Reply to the Ed Milligan Peace Garden Photo previously posted:
From Kay Hosmer (77): Crown Point, Ind.

I recognize my dad in this picture, Don Hosmer, on the far right – Kay Hosmer (1977)

Kay, Please ask your dad what he remembers about this picture. Thanks, Gary
Reply from Marlys Hiatt (71): Dunseith, ND
Bernadette and Gary,

Your grandchildren are beautiful. Thanks for the picture. I remember
first seeing Sheryl as a toddler at a big picnic you folks had at their
farm in the hills. I think the picnic was also to introduce Bernadette to
your childhood community. If I am remembering right there was a special
connection between Sheryl and your mom. Is Sheryl named after your mom or
was it something else?

I also really enjoyed Lyle Olson’s horse story. Thanks Lyle and Gary for
putting it on the blog.


The connection between our daughter Sheryl and my mother is with Sheryl’s middle name being Elaine, named after Mom (Sheryl Elaine Stokes Wingate).
With our visits each summer, until my folks moved to Bottineau in 1984, mom normally had a big potluck gathering of friends and relatives at the farm. Then Bernadette took over having the gatherings of Relatives and friends, usually serving a special dinner, in the back yard of our folks house in Bottineau. Your parents and Margie attended several of those gatherings.
The time you are talking about I think was in July of 1980. Sheryl was 6 months old at the time and was getting around very well in her stroller. I remember her taking several tumbles down the inside steps of the folks house in that stroller.

Posted by Eileen Brudwick: Goodyear, Arizona

Harold E. Amundson (09/20/1921 – 01/10/2011)

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AMUNDSON, Harold E..
(Age 89)

Of Spokane, passed away January 10, 2011, at home surrounded by his loving family. He was born September 20, 1921 in Dunseith, North Dakota; the youngest of six siblings. A decorated WWII Veteran, retired from Kaiser Aluminum in 1983. He is survived by Mildred, his wife of 64 years; his daughter and son-in-law Sharon and Fred Buffaloe of Hayden, Idaho; son and daughter-in-law David and Maralou Amundson of League City, TX; 10 grandchildren, 21 great grandchildren and four great-great grandchildren. He served his Jesus well and now rejoices in Heaven. He was loved and will be greatly missed by every one who knew him.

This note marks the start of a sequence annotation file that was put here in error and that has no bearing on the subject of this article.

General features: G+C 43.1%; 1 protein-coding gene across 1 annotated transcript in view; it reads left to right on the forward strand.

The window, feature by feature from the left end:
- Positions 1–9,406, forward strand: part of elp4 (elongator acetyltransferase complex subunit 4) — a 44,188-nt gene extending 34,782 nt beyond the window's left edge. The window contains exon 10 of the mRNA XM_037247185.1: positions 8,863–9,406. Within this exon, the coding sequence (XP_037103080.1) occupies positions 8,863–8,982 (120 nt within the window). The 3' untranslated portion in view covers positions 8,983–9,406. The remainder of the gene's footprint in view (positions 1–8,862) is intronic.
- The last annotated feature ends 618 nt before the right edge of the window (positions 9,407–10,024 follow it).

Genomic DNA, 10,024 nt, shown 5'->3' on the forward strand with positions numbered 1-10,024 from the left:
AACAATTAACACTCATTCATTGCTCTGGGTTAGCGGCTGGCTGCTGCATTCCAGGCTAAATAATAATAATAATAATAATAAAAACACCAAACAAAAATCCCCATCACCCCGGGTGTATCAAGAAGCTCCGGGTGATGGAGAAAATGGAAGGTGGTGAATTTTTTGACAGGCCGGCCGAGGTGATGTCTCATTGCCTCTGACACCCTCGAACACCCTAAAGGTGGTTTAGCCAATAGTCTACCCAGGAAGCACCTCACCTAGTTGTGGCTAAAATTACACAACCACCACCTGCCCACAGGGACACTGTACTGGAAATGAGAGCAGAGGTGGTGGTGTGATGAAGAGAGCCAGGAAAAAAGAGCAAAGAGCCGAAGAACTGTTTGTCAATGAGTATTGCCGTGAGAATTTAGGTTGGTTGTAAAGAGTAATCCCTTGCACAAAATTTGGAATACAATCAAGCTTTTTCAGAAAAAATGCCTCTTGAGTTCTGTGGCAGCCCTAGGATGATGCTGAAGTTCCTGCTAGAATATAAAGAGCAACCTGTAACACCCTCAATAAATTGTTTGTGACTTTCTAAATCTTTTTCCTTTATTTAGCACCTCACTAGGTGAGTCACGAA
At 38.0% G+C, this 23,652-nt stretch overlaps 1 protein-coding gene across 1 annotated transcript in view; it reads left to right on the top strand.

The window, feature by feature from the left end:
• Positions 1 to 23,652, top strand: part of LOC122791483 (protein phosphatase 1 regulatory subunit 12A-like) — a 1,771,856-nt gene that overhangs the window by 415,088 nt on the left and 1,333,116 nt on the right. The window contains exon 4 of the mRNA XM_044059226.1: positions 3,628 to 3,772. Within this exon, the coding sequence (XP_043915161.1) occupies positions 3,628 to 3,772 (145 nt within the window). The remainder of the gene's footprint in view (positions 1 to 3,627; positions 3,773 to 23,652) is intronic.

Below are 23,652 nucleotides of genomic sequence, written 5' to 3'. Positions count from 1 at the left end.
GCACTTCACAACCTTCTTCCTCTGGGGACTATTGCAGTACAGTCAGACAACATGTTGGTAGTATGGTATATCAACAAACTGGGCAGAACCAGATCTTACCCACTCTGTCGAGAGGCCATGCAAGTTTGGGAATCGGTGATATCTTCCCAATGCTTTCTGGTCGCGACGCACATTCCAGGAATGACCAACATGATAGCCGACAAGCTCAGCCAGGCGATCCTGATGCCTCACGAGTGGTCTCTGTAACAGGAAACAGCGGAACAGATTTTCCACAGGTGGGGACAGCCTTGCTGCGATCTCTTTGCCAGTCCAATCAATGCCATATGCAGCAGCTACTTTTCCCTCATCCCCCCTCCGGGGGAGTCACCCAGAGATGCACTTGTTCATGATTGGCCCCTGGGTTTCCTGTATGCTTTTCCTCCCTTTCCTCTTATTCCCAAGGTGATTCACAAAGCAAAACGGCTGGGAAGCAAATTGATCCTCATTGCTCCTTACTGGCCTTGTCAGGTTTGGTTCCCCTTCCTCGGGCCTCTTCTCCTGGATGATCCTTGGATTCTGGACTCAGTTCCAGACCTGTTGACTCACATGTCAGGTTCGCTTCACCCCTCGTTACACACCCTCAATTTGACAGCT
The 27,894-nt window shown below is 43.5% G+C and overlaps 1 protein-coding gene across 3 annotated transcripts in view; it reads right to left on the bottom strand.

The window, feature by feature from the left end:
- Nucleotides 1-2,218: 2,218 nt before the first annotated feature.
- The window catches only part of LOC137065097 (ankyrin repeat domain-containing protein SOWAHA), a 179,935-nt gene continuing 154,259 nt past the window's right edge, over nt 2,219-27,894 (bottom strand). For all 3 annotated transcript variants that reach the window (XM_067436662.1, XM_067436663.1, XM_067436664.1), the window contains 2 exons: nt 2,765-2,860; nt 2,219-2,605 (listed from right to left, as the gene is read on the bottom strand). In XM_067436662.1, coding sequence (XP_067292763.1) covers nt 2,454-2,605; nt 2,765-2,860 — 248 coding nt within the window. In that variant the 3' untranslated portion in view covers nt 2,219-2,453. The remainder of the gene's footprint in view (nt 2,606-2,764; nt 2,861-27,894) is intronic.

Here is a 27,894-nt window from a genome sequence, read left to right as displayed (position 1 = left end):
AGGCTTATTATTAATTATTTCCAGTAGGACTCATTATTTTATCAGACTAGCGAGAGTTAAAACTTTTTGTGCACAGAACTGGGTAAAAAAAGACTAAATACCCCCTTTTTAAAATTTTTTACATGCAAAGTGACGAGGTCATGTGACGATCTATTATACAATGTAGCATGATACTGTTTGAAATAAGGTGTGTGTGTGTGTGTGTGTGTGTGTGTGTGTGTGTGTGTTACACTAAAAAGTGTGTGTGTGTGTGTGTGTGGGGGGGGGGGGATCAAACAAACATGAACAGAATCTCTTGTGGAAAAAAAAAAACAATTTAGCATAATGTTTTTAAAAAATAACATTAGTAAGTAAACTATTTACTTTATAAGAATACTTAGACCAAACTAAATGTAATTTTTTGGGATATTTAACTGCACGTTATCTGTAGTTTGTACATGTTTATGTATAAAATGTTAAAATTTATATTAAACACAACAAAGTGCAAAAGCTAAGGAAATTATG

Memorial Service will be held at St. Matthew Lutheran Church, 6905 Country Homes Blvd, Spokane, WA on January 15th at 2 pm. Viewing will be held at Heritage Funeral Home, 508 N. Government Way from 11:00 a.m. to 5:00 p.m., Saturday, January 15th.

Posted Yesterday.

Harold Amundson Passed away:

Message from Susan Fassett Martin (65): Spearfish SD


Gary, Just wanted to let you know, in case you want to post it on the blog that Harold Amundson passed away last Mon morning. He was a brother to Helen Nelson, Dagny Haagenson, Ernie Amundson, Gudrun Wood and uncle to Murl Hill and Carol Carbonneau and my great uncle, plus many more in the Dunseith area. It is 4 degrees here right now and lots of new snow. Yucky!!
Horse Story
From Dick Johnson (68): Dunseith, ND
Gary and Friends,

Well, I might as well throw in one more horse story. Back in the summer of ’60 my folks got me as Welsh mare for my birthday. She was a green broke mare that they bought from Hazel Hiatt. Hazel named her Beauty. She had a colt the next spring and I named it Goldie because of the light color she was at birth. She darkened as she got older and was more of a sorrel. I just rode the mare and the colt ran along for the first couple years. Then I decided she should be broke to ride and I could do it. That was one of my learning experiences. Sharlotte Nordquist was staying here at the farm and we hatched a plan. I had seen a cowboy show on TV where a guy had put a horse blanket over the horses head to cover his eyes and then climbed on and the horse just stood still until he took the cover off the horses head. I had an old bridle and used a dog chain for reins. I didn’t want to try putting a saddle on her as I didn’t want to get my feet caught and get dragged. We got the bridle on her without too much drama and put a grain sack over her eyes. She just stood there, just like the one in the movie. I quietly climbed on and then reached up and took the sack off her head. That’s when we both had a new experience. She went nuts when she realized I was on her back. She did the old crow hop for a while and when that didn’t work she went into a bucking frenzy like I had never experienced before. Several attempts to throw me didn’t work so she broke into a wild gallop and headed for the far side of the pasture and into the timber. The closer we got to the woods I knew this was going to be an even worse scenario so I did another trick I had seen in the movies. I slid down her side and just before I got to the brush I pushed off and was going to roll on the ground. Well, she felt me on her side and jumped and kicked at the same time. She missed me with the kick but I bounced and as she was pulling her foot back ahead, she popped me on the forehead and knocked me cold. When I came to, Sharlotte was standing there bawling her eye’s out. I suppose she didn’t know how bad I was hurt–maybe dead. I never gave up and after a few more tries (not that day) I got the colt to let me ride and she became a pretty good riding pony. The first picture is me on the mare with the colt along side. The other is about four years later on the colt. Thanks Gary!